Another great budget-friendly idea is to do a gift exchange. Secret Santa and Chinese gift exchanges are super fun – everybody gives one great gift, and everybody goes home with one. Some people argue that it’s less personal that way, but anytime I’ve been a part of a gift exchange I’ve gone home very happy.
Lastly, don’t feel guilty accepting the more pricey gifts. Different people have different financial situations, and you can’t control everyone’s spending. One of my favorite parts of Christmas is seeing the look on someone’s face when they open a well thought out present. So, be that happy person and enjoy the gift!
This goes for every aspect of Christmas. Planning ahead (for us at least) is crucial to surviving the holidays. Like I mentioned already, we have a lot of people to see on Christmas. If you’re like us and have multiple families to get to, try to plan ahead and figure out where you’re expected to be on which day. That way, you don’t have to make a hard decision on Christmas morning.
As we all know, shopping from November 12th until December 24th is an absolute nightmare. Trying to manouver your way through a busy mall with a baby in tow is just ridiculous. I made that mistake once, and I am now a very loyal Amazon customer. So my advice to you Mama’s – shop online, or get all your Christmas shopping done EARLY. Like, months and months in advance.
Most importantly, pack your stretchy pants for Christmas dinner. This is crucial, guys. There is zero tolerance for the words “I’m full” at the dinner table during the holidays.
Last but not least, just take it easy Mama’s. If you’re having a good time, chances are your kids will pick up on that and love the holiday just as much as you did when you were their age. Just don’t forget to leave cookies and milk out for Santa!
Good thoughts Tenille. For us growing up it was simple. It was at home and we knew that. It was about the kids and we knew that. It was a traditional meal cooked by Granny and mom and we knew that. Santa brought the kids one big gift and we knew that. Any other gifts were from mom and dad (mom) or a distant aunt and uncle and were usually in some way functional but enjoyed.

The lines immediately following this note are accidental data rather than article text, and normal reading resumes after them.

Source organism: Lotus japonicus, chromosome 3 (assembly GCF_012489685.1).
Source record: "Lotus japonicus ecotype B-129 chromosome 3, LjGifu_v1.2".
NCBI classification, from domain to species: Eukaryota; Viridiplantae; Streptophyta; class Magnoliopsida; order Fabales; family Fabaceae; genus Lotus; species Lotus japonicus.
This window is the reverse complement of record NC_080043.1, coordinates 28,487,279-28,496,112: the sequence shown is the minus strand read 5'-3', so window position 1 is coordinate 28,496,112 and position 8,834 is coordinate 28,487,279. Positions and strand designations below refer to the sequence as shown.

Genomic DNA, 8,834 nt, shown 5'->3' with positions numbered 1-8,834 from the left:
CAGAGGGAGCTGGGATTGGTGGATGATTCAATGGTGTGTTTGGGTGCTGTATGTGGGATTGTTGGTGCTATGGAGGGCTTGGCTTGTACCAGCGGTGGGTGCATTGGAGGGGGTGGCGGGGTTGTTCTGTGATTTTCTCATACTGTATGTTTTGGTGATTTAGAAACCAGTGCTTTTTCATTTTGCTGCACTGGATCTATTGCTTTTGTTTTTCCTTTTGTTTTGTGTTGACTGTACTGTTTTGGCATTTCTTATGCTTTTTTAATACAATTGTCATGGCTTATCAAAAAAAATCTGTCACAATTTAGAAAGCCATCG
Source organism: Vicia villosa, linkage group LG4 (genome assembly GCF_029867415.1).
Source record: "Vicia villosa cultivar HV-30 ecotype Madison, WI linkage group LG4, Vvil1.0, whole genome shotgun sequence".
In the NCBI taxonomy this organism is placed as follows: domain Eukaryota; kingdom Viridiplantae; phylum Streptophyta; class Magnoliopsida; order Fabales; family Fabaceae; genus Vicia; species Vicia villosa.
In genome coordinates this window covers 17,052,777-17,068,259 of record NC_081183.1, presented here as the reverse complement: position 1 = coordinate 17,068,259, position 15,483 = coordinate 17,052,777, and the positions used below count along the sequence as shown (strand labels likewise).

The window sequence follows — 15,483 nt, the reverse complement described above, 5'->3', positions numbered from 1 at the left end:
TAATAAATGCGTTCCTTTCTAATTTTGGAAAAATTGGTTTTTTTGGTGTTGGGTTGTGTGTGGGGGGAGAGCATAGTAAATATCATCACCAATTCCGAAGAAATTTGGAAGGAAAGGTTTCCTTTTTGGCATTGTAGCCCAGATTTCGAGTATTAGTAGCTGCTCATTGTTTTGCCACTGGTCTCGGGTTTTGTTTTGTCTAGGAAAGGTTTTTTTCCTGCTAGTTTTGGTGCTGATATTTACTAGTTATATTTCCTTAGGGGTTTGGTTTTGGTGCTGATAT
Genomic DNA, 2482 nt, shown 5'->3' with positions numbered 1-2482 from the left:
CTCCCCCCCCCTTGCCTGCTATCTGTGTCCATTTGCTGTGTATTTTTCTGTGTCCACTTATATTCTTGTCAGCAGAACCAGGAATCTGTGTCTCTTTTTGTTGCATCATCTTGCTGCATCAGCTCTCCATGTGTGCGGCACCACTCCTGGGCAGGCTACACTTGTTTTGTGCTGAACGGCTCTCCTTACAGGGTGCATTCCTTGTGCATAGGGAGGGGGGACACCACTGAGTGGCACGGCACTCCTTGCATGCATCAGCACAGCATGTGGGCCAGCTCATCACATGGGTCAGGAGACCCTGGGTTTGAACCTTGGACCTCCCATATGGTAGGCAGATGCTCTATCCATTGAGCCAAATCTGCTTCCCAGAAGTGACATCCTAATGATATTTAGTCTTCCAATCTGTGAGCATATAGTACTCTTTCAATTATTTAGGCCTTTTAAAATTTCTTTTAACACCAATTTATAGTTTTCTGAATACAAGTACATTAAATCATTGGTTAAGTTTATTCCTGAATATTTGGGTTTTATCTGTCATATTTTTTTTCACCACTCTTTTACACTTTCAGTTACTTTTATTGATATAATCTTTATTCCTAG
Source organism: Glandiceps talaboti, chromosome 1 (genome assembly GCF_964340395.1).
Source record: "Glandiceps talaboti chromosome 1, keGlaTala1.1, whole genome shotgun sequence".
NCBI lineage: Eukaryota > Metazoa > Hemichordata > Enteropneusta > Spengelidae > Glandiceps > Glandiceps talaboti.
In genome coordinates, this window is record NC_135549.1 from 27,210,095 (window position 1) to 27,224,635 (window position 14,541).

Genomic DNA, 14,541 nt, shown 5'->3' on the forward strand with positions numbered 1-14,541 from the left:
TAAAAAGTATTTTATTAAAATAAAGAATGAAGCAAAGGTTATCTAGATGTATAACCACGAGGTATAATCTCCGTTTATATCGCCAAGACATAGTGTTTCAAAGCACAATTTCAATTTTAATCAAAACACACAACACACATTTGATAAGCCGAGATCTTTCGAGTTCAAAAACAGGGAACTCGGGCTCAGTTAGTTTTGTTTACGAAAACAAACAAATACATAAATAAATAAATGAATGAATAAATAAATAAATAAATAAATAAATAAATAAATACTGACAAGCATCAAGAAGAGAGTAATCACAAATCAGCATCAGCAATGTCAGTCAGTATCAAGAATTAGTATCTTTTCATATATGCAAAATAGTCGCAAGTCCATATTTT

I realized it must be tough on you kids but your post this morning hit me a little harder. You still have to go through this. Even the gift equalizing…. Truthfully at my age I am not anticipating the receiving of gifts as much. Its hard for the gift granter to find appropriate gifts (and personally I dispise Christmas shopping). Like you said, its not intentional but some get caught up in the competitiveness, not against other family members but between each other – the worthiness of a gift given compared to a gift received.
I struggle not to feel cheated. Yes, I am the matriarch of this side of my family and I should be at least having of share of the Christmas festivities in my home. You all know I’m capable of it but no, I chose to live too damned far from the rest of you and none of you want to make the trek.
Anyway for the sake of staying with the mommy blog, I know you’ll slog your way through it. Remember not to spoil those babies and rellies too much. Maybe you can find a way to swerve the occasion in a better direction.